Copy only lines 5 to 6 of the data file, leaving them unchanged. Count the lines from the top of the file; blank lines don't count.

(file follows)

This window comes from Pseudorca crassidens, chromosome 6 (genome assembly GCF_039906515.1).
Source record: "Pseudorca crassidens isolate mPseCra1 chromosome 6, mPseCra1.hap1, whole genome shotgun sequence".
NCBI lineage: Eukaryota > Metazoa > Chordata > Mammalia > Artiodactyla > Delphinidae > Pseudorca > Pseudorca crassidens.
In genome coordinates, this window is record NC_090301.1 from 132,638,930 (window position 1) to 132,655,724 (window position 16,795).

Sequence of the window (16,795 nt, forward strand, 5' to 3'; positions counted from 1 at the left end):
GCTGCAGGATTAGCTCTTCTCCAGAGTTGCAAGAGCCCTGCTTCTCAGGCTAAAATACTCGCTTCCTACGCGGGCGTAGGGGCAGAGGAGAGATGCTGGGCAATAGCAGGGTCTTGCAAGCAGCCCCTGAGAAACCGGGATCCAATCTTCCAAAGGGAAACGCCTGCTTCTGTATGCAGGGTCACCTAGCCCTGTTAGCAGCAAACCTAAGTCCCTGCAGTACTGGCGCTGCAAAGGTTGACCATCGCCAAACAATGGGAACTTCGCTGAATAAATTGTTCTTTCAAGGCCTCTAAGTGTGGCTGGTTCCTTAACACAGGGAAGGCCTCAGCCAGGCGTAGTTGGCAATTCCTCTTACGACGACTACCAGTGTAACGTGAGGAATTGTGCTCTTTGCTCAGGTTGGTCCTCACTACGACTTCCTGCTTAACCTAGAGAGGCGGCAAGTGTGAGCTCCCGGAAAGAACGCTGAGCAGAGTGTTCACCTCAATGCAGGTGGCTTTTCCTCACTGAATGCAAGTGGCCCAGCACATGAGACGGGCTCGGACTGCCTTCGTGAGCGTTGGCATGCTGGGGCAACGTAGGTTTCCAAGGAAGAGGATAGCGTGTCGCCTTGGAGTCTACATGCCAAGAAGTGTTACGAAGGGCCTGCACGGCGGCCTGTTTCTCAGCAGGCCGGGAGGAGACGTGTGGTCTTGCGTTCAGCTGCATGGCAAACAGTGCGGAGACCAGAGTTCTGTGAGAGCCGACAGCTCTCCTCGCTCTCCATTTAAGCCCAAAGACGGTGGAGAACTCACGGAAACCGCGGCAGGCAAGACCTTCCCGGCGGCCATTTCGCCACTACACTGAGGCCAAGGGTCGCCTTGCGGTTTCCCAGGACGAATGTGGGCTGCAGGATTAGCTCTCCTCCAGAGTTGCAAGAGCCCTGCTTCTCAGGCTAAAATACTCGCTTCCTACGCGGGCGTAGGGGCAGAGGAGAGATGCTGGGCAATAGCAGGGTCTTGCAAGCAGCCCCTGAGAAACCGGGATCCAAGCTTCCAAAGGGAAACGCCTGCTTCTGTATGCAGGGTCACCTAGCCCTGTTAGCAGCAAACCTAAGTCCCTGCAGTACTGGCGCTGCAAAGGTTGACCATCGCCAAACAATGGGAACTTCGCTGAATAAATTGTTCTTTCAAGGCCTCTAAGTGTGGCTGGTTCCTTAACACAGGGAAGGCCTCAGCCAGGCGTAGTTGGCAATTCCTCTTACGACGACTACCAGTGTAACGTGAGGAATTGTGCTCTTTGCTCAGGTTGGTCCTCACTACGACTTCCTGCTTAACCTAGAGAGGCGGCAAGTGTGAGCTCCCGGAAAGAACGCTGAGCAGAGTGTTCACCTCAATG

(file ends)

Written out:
Sequence of the window (16,795 nt, forward strand, 5' to 3'; positions counted from 1 at the left end):
GCTGCAGGATTAGCTCTTCTCCAGAGTTGCAAGAGCCCTGCTTCTCAGGCTAAAATACTCGCTTCCTACGCGGGCGTAGGGGCAGAGGAGAGATGCTGGGCAATAGCAGGGTCTTGCAAGCAGCCCCTGAGAAACCGGGATCCAATCTTCCAAAGGGAAACGCCTGCTTCTGTATGCAGGGTCACCTAGCCCTGTTAGCAGCAAACCTAAGTCCCTGCAGTACTGGCGCTGCAAAGGTTGACCATCGCCAAACAATGGGAACTTCGCTGAATAAATTGTTCTTTCAAGGCCTCTAAGTGTGGCTGGTTCCTTAACACAGGGAAGGCCTCAGCCAGGCGTAGTTGGCAATTCCTCTTACGACGACTACCAGTGTAACGTGAGGAATTGTGCTCTTTGCTCAGGTTGGTCCTCACTACGACTTCCTGCTTAACCTAGAGAGGCGGCAAGTGTGAGCTCCCGGAAAGAACGCTGAGCAGAGTGTTCACCTCAATGCAGGTGGCTTTTCCTCACTGAATGCAAGTGGCCCAGCACATGAGACGGGCTCGGACTGCCTTCGTGAGCGTTGGCATGCTGGGGCAACGTAGGTTTCCAAGGAAGAGGATAGCGTGTCGCCTTGGAGTCTACATGCCAAGAAGTGTTACGAAGGGCCTGCACGGCGGCCTGTTTCTCAGCAGGCCGGGAGGAGACGTGTGGTCTTGCGTTCAGCTGCATGGCAAACAGTGCGGAGACCAGAGTTCTGTGAGAGCCGACAGCTCTCCTCGCTCTCCATTTAAGCCCAAAGACGGTGGAGAACTCACGGAAACCGCGGCAGGCAAGACCTTCCCGGCGGCCATTTCGCCACTACACTGAGGCCAAGGGTCGCCTTGCGGTTTCCCAGGACGAATGTGGGCTGCAGGATTAGCTCTCCTCCAGAGTTGCAAGAGCCCTGCTTCTCAGGCTAAAATACTCGCTTCCTACGCGGGCGTAGGGGCAGAGGAGAGATGCTGGGCAATAGCAGGGTCTTGCAAGCAGCCCCTGAGAAACCGGGATCCAAGCTTCCAAAGGGAAACGCCTGCTTCTGTATGCAGGGTCACCTAGCCCTGTTAGCAGCAAACCTAAGTCCCTGCAGTACTGGCGCTGCAAAGGTTGACCATCGCCAAACAATGGGAACTTCGCTGAATAAATTGTTCTTTCAAGGCCTCTAAGTGTGGCTGGTTCCTTAACACAGGGAAGGCCTCAGCCAGGCGTAGTTGGCAATTCCTCTTACGACGACTACCAGTGTAACGTGAGGAATTGTGCTCTTTGCTCAGGTTGGTCCTCACTACGACTTCCTGCTTAACCTAGAGAGGCGGCAAGTGTGAGCTCCCGGAAAGAACGCTGAGCAGAGTGTTCACCTCAATG